The Kepler space telescope has been finding exoplanets by the thousands, and as the mission progresses, it has been able to detect smaller and smaller planets over time. Indeed, it was just recently announced, among other significant discoveries, that the smallest exoplanets have (again) been found.
These three planets all orbit one star, KOI-961, a red dwarf star only about one-sixth the diametre of our Sun. They all orbit very close to the star, taking less than two days to complete an orbit, and are only about 0.78, 0.73 and 0.57 times Earth’s radius. The smallest is actually close to the size of Mars!
According to Doug Hudgins, Kepler program scientist at NASA Headquarters in Washington, “Astronomers are just beginning to confirm thousands of planet candidates uncovered by Kepler so far. Finding one as small as Mars is amazing, and hints that there may be a bounty of rocky planets all around us.”
The discovery was made by a team led by astronomers from the California Institute of Technology in Pasadena.
The easiest exoplanets to detect are larger gas giants, like Jupiter or Saturn, and planets with very tight orbits around their stars (and smaller, dimmer stars). As Kepler accumulates more data, it is able to detect both smaller planets like Earth or even smaller as in this case, and planets that orbit farther out from their stars.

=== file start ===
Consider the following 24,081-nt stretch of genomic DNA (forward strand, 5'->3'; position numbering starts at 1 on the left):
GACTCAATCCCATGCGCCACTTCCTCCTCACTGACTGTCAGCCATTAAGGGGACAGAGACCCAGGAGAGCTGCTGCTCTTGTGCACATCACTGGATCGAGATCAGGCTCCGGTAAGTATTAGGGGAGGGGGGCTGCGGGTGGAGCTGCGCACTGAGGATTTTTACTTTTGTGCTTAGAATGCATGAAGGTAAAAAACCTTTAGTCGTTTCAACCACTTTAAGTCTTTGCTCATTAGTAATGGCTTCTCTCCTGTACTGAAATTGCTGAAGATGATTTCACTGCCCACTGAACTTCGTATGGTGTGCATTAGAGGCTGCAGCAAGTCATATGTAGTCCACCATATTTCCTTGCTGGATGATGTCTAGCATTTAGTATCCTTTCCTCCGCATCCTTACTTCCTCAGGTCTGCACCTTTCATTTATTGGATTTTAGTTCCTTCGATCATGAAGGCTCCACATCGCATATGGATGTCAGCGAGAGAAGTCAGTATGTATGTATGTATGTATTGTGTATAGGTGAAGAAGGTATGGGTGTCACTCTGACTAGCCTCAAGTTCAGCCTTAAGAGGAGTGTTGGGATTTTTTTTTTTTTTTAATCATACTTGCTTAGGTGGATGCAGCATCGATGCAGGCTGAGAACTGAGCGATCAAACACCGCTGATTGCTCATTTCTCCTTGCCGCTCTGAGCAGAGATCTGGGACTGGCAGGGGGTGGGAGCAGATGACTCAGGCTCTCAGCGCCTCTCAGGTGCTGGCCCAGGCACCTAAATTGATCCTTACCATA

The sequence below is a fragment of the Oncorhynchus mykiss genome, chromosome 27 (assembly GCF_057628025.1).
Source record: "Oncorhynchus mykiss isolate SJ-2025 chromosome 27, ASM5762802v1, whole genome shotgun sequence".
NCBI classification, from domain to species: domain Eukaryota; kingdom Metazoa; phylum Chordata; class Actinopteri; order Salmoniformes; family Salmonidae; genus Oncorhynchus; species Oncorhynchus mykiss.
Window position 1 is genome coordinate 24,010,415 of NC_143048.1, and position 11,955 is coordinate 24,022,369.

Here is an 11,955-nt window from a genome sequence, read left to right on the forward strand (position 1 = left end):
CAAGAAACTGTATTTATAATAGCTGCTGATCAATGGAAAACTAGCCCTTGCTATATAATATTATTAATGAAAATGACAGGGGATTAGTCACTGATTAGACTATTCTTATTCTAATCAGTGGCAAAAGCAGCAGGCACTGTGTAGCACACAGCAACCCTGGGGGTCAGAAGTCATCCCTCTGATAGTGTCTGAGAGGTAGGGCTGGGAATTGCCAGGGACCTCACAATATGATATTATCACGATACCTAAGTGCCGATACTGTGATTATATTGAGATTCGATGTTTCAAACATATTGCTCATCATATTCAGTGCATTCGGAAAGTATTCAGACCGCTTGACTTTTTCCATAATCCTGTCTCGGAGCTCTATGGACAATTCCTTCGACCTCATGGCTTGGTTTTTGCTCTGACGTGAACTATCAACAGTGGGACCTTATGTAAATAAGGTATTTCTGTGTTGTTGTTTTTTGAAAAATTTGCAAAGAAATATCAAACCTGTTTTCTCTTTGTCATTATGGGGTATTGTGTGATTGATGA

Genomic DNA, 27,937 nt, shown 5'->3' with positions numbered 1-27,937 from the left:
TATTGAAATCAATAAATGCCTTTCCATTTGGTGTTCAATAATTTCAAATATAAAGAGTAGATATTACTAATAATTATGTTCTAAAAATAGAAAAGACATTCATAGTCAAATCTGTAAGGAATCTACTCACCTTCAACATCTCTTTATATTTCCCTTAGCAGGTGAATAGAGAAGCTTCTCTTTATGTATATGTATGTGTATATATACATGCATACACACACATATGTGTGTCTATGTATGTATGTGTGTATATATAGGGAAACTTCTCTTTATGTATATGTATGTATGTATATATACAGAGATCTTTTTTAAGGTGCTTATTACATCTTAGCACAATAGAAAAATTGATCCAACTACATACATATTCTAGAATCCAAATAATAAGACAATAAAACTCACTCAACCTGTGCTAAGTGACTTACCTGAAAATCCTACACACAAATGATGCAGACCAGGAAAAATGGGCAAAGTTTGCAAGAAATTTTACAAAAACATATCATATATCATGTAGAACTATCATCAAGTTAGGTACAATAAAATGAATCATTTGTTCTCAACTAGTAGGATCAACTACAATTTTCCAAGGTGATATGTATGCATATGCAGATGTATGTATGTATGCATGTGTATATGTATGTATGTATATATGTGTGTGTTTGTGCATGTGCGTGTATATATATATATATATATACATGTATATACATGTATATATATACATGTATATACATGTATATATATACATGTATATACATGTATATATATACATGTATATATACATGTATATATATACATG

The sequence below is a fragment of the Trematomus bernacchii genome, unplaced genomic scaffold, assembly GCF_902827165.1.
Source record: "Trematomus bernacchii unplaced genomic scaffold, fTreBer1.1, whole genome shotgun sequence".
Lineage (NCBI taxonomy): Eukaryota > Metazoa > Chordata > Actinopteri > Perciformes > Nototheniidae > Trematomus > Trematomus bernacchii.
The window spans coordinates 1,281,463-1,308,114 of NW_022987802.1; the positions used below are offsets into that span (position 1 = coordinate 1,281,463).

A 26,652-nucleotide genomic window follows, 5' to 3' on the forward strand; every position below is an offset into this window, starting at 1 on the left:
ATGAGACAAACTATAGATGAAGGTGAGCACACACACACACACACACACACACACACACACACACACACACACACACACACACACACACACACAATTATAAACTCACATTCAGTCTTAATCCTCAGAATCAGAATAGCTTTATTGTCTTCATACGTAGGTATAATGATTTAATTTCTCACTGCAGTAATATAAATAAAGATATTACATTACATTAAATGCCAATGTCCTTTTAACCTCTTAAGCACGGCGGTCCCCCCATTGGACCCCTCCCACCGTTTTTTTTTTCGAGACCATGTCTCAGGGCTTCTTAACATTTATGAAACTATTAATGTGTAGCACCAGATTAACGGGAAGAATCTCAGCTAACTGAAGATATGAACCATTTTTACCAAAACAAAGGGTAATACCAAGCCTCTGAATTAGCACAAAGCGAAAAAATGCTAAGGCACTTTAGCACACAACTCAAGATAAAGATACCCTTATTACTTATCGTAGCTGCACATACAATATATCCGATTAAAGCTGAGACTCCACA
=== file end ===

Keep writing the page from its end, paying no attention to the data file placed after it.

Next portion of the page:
“This is the tiniest solar system found so far,” said John Johnson, the principal investigator of the research from NASA’s Exoplanet Science Institute at the California Institute of Technology in Pasadena. “It’s actually more similar to Jupiter and its moons in scale than any other planetary system. The discovery is further proof of the diversity of planetary systems in our galaxy.”
Interestingly, the new planets were found by comparing KOI-961 to another very similar star, Barnard’s Star. This aided in determining the planets’ sizes.
Red dwarfs are the most common type of star in the galaxy, so discoveries such as this help to reinforce earlier conclusions that smaller rocky planets are common. If this one red dwarf star has at least three planets, than how many other red dwarfs do also?
This article was first published on Examiner.com.